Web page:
To be clear, technology tools can undoubtedly help solve these problems. But they must be the right tools, and their implementation must be coordinated within a deliberate strategy to support physicians and clinical staff.

Digital health solutions should streamline tasks rather than add administrative work that aggravates the problems. Every digital health solution should focus on empowering clinicians. This is the key to unburdening them and reducing burnout.

The Right Digital Health Tools

With the right technology tools, it’s possible to take a lot of these distractions—the cognitive burden that takes time from patient care—and remove them from the clinician’s life. But how do we do that? We can start by examining patient engagement and how to enhance and utilize patient care plans in a constructive fashion.

One way healthcare systems can free up providers is by implementing digital health tools that coordinate patient care plans. In the current healthcare dynamic, this work typically gets assigned to clinical staff with little additional bandwidth and zero time for more administrative tasks. By automating and personalizing work related to patient care plans, digital health tools can lighten the load.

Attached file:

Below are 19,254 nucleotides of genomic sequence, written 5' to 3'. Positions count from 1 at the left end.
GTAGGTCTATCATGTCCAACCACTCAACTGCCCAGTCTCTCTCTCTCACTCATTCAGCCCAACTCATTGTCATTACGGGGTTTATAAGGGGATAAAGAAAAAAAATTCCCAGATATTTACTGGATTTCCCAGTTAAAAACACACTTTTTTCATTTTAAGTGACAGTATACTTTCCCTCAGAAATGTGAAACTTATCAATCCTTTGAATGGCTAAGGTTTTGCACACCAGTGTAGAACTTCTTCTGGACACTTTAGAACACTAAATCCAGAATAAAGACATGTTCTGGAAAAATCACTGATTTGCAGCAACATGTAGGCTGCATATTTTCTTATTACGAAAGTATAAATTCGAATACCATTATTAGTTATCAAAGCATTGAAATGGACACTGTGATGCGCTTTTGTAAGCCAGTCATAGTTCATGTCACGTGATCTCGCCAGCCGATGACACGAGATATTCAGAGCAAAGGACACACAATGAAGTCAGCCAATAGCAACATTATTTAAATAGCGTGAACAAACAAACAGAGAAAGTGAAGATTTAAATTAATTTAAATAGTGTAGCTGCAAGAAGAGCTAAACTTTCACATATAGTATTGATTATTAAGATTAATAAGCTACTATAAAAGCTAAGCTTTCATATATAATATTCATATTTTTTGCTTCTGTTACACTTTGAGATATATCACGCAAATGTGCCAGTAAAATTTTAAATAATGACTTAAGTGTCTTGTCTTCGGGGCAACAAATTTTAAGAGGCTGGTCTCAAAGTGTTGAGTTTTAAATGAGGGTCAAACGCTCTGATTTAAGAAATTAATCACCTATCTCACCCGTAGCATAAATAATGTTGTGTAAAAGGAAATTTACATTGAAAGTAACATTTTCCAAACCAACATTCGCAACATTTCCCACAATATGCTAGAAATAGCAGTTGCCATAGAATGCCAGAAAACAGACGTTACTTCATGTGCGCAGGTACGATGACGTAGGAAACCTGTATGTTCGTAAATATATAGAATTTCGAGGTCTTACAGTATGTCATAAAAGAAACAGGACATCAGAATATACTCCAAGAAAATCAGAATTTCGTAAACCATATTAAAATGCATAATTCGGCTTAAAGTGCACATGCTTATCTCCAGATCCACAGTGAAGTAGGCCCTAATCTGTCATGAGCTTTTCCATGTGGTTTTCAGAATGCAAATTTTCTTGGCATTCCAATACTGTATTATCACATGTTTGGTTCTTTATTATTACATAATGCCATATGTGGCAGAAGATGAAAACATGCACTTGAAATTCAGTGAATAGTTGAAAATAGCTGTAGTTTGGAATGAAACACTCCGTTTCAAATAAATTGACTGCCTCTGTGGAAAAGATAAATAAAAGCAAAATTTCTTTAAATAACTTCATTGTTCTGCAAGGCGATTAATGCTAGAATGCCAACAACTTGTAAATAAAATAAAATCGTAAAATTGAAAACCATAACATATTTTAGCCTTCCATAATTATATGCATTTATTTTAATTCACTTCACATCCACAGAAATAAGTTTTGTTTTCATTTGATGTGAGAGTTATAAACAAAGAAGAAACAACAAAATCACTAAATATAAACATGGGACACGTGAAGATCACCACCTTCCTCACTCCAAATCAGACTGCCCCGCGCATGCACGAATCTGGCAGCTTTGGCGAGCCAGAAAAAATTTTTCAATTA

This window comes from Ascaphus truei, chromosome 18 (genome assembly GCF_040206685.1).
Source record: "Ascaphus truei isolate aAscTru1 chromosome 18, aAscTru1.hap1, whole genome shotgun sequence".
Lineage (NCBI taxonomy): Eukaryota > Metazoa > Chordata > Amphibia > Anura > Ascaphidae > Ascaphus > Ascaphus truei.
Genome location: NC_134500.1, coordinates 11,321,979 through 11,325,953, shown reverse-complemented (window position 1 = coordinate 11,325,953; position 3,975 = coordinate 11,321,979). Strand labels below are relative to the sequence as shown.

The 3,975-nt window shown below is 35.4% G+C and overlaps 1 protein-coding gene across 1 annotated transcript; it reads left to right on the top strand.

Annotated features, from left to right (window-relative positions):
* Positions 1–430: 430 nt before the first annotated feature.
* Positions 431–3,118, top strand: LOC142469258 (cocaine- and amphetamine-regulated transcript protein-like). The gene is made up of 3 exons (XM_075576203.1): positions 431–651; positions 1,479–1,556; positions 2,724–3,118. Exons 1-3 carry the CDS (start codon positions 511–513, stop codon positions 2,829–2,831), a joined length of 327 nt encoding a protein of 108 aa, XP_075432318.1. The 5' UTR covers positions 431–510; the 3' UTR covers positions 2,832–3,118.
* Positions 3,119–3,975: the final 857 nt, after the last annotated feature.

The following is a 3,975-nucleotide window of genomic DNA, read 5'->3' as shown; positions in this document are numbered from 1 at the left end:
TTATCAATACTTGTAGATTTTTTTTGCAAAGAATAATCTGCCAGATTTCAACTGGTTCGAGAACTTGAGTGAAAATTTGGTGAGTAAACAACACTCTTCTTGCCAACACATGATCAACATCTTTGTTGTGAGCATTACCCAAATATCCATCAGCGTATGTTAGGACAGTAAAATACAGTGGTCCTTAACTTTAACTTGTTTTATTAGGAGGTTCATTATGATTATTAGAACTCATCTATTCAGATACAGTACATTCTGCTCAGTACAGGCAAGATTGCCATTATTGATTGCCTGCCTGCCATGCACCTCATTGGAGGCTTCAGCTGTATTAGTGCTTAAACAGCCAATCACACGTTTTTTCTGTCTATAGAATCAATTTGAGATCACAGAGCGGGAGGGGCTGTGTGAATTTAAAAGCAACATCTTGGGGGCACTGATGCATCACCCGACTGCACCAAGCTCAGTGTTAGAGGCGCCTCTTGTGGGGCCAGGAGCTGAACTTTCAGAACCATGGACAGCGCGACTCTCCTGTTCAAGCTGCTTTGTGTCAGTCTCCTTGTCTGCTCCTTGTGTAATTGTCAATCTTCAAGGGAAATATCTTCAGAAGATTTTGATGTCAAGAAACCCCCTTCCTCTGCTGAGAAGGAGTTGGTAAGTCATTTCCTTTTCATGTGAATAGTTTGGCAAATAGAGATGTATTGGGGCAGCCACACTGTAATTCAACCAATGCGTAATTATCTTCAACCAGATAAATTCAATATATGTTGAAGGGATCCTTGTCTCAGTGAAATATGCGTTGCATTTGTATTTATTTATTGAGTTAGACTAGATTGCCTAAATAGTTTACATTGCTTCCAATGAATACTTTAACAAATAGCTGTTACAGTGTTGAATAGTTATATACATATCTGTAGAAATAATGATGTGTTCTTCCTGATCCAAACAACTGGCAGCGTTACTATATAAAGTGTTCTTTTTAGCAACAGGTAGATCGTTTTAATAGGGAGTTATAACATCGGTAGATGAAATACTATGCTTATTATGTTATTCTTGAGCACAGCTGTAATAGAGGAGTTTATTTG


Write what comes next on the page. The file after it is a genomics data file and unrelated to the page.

The goal is to give patients the necessary tools to engage with their care in a direct way. The patient care plan gets streamlined for better coordination and education that should enhance patient engagement. The patient gets access to information they can trust via devices they already possess and know how to use. This positions them to enjoy a successful health journey.

Digital health leaders talk a lot about patient engagement as a means of improving health outcomes. This type of patient engagement helps relieve clinical staff of having to personally educate patients and caregivers and provides more opportunity for a patient’s family and friends to be meaningfully involved. It also can reduce the time clinical staff spends on care plan coordination.